Breaking News
News & Analysis

Ecosystem emerges around new mobile chip tech

Manufacturing, supply chain are key
7/11/2012 04:15 PM EDT
13 comments
NO RATINGS
< Previous Page 2 / 2
More Related Links
View Comments: Oldest First | Newest First | Threaded View
Page 1 / 2   >   >>
Adele.Hars
User Rank
Rookie
re: Ecosystem emerges around new mobile chip tech
Adele.Hars   7/11/2012 10:04:24 PM
NO RATINGS
Indeed it was a great panel -- Chenming Hu of UC Berkeley and inventor of the FD-SOI technology was on it, too.

goafrit
User Rank
Manager
re: Ecosystem emerges around new mobile chip tech
goafrit   7/12/2012 12:23:54 AM
NO RATINGS
I hope this makes real progress. We need alternatives because if not contained, Intel will dominate the industry and set prices without fear of losing markets

Hillol
User Rank
Rookie
re: Ecosystem emerges around new mobile chip tech
Hillol   7/12/2012 12:55:51 AM
NO RATINGS
agree

GroovyGeek
User Rank
CEO
re: Ecosystem emerges around new mobile chip tech
GroovyGeek   7/12/2012 6:59:25 AM
NO RATINGS
And you think the IBM alliance is the answer? IBM lost relevance as a process technology pace-setter at least a decade ago. Mobile chips tend to have slim margins, and the substrates required for FD-SOI are expensive, adding the equivalent of at least one metal layer to the overall price of a chip. I can see why Soitec is pushing this, but I am not aware of a single demonstrated benefit of FD-SOI, and several well documented downsides (self-heating, floating body effects).

SiliconAsia
User Rank
Rookie
re: Ecosystem emerges around new mobile chip tech
SiliconAsia   7/12/2012 3:47:36 PM
NO RATINGS
Agree, This article talks about FDSOI as if Intel never compared this to FinFet or any other process technology options. FDSOI or SOI in general was known to semiconductor for long and its benefits and downsides are well documented. In fact if you ruled out the price/cost factor of SOI, there are other technologies which can deliver much better performance/power than SOI.

Adele.Hars
User Rank
Rookie
re: Ecosystem emerges around new mobile chip tech
Adele.Hars   7/12/2012 4:01:47 PM
NO RATINGS
Since posting this comment, it's been pointed out to me that many people (JP Colinge, D.Flandre, researchers at Hitachi and many more...) did seminal work on fully-depleted/thin body transistors leveraging SOI. We think of this as new, but the industry's been quietly working on this for over 25 years!

the_floating_ gate
User Rank
Rookie
re: Ecosystem emerges around new mobile chip tech
the_floating_ gate   7/12/2012 5:12:42 PM
NO RATINGS
Of course Intel looked at SOI...and Bohr even agrees that some will use SOI but based on Intel's evaluation they rejected it. 4/16/2012 7:29 PM EDT Mark Bohr addresses SOI versus bulk One on One with M. Bohr http://semimd.com/blog/2011/07/14/one-on-one-with-mark-bohr/

the_floating_ gate
User Rank
Rookie
re: Ecosystem emerges around new mobile chip tech
the_floating_ gate   7/12/2012 5:20:38 PM
NO RATINGS
"IBM lost relevance as a process technology pace-setter at least a decade ago." 10 years ago IBM screwed up big time pushing SOG (SiLK)in conjunction with copper interconnect. UMC licensed the technology from IBM but dropped it because they figured out SiLK was not working. And now gate first debacle - it's good for one node...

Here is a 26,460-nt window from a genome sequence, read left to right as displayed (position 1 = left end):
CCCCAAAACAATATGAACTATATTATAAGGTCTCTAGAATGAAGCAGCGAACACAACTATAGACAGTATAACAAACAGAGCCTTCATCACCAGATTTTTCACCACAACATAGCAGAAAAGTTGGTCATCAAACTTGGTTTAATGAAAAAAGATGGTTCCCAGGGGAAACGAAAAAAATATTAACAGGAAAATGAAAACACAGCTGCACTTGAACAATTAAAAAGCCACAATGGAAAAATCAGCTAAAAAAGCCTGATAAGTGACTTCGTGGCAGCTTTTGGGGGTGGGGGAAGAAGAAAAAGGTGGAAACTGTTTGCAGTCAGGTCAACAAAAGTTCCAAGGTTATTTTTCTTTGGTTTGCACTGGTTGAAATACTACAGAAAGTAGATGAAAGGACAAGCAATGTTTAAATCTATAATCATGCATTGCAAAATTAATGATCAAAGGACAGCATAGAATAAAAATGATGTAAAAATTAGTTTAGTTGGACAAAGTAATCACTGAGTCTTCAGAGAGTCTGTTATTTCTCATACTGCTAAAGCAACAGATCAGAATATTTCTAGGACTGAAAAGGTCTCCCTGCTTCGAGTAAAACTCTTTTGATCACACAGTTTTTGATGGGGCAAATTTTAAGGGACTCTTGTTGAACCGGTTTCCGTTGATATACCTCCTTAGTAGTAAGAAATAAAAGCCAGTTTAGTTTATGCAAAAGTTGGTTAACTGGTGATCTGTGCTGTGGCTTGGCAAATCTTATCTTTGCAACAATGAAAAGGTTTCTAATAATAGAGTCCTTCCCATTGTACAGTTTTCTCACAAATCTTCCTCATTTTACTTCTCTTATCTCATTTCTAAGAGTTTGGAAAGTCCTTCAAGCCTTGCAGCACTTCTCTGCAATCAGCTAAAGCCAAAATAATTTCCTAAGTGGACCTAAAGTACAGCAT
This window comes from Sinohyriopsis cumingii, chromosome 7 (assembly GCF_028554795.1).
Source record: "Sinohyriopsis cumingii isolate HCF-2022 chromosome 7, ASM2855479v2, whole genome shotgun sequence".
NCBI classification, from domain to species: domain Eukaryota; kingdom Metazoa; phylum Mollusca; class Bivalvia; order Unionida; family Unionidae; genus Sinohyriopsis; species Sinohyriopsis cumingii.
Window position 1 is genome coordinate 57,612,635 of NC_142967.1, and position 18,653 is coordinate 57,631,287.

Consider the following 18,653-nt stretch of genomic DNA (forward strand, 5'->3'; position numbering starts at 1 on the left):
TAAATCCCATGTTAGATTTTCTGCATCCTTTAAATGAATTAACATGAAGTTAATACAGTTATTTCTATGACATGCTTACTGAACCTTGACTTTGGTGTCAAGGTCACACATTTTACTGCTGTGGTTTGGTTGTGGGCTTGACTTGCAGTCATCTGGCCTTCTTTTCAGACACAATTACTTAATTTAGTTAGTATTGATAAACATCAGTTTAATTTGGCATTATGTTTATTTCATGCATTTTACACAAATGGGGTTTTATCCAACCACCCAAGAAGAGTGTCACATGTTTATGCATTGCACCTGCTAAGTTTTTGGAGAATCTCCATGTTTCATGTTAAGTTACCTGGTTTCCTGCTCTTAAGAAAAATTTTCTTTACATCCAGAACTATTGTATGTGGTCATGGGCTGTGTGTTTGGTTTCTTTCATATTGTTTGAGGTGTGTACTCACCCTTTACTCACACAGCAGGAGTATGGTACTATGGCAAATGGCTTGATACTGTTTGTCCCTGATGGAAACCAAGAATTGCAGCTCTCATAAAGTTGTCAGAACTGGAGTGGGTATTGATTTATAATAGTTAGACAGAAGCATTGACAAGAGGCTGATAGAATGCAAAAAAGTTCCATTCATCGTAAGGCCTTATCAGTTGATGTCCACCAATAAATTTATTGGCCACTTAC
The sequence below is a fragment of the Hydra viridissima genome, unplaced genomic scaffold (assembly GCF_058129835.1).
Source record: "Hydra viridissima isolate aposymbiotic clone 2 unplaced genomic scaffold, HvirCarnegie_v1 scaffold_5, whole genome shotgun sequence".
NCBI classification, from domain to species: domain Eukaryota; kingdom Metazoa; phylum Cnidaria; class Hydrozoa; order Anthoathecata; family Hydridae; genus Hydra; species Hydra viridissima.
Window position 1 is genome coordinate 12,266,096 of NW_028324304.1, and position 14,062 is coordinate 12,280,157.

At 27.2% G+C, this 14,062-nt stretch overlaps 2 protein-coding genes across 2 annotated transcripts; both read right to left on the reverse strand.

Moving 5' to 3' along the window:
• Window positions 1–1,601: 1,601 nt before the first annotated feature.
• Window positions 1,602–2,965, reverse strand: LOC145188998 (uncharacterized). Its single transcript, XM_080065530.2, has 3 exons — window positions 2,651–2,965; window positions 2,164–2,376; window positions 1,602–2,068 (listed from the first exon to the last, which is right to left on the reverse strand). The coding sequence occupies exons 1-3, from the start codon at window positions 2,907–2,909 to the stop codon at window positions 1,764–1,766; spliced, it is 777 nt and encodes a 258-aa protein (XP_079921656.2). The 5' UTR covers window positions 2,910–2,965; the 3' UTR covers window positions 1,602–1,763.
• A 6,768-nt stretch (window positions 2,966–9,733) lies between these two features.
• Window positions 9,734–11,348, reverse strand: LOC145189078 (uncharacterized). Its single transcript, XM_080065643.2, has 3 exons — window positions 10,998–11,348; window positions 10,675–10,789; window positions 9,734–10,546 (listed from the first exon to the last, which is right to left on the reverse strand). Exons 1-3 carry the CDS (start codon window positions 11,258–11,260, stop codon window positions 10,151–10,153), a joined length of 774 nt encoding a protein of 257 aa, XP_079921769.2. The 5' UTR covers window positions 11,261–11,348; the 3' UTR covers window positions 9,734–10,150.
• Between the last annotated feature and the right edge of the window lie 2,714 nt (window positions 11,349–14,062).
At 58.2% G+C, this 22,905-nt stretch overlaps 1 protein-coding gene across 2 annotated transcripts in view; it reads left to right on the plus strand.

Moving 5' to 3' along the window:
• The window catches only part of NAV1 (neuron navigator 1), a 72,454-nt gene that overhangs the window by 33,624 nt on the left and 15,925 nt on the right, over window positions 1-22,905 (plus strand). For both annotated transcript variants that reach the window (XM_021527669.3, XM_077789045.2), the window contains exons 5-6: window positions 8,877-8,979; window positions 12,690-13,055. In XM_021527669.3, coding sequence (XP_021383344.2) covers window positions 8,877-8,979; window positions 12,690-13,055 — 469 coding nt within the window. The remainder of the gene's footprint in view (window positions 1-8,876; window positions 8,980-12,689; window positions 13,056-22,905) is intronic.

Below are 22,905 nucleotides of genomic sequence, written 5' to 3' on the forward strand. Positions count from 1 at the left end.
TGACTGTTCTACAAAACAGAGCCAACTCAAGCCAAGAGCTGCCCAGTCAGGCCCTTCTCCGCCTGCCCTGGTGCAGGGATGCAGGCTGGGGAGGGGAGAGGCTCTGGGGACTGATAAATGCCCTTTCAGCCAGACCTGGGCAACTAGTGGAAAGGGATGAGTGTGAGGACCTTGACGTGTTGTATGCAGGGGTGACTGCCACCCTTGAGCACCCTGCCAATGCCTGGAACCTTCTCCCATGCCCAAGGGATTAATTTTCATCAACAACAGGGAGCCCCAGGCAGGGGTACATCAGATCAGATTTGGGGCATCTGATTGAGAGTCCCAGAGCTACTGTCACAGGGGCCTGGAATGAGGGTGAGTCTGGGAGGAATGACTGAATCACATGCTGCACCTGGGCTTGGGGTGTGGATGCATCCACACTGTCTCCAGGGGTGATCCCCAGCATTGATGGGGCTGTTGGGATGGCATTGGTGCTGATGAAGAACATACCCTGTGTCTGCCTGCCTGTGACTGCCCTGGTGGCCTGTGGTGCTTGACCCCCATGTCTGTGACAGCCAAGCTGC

Stanley_
User Rank
Rookie
re: Ecosystem emerges around new mobile chip tech
Stanley_   7/13/2012 2:15:38 PM
NO RATINGS
"While Intel’s FinFET approach is not expected to enter production until the chip giant rolls out its 14-nm process technology" Isn't it true that Ivy Bridge is using 22nm Tri-Gate, and already in market?

chanj0
User Rank
CEO
re: Ecosystem emerges around new mobile chip tech
chanj0   7/14/2012 10:05:59 PM
NO RATINGS
A consortium for better mobile processor makes total sense. One of the many keys solution of reducing power consumption is by achieving complete integration. There may be more than 1 consortia formed due to competitive and political reasons. If it is acceptable to the industry, 1 is always better than multiple. Nonetheless, the industry and market will drive the direction. An interesting comment from Moore, "the current infrastructure works out to roughly one server to deliver content to 600 smartphones" I believe it depends on the kind of server and memory capacity. In addition, the type of services will affect the number of smartphones, or in general, mobile devices a server can deal with. To my experience, a dual Xeon with 128GB of memory shall be able to deal with thousands of simultaneous connections. If Moore is talking about ARM based servers, I have no doubt improvement is necessary.

Page 1 / 2   >   >>
August Cartoon Caption Winner!
August Cartoon Caption Winner!
"All the King's horses and all the KIng's men gave up on Humpty, so they handed the problem off to Engineering."
5 comments
Top Comments of the Week
Like Us on Facebook

Datasheets.com Parts Search

185 million searchable parts
(please enter a part number or hit search to begin)
EE Times on Twitter
EE Times Twitter Feed
Flash Poll
Radio
LATEST ARCHIVED BROADCAST
David Patterson, known for his pioneering research that led to RAID, clusters and more, is part of a team at UC Berkeley that recently made its RISC-V processor architecture an open source hardware offering. We talk with Patterson and one of his colleagues behind the effort about the opportunities they see, what new kinds of designs they hope to enable and what it means for today’s commercial processor giants such as Intel, ARM and Imagination Technologies.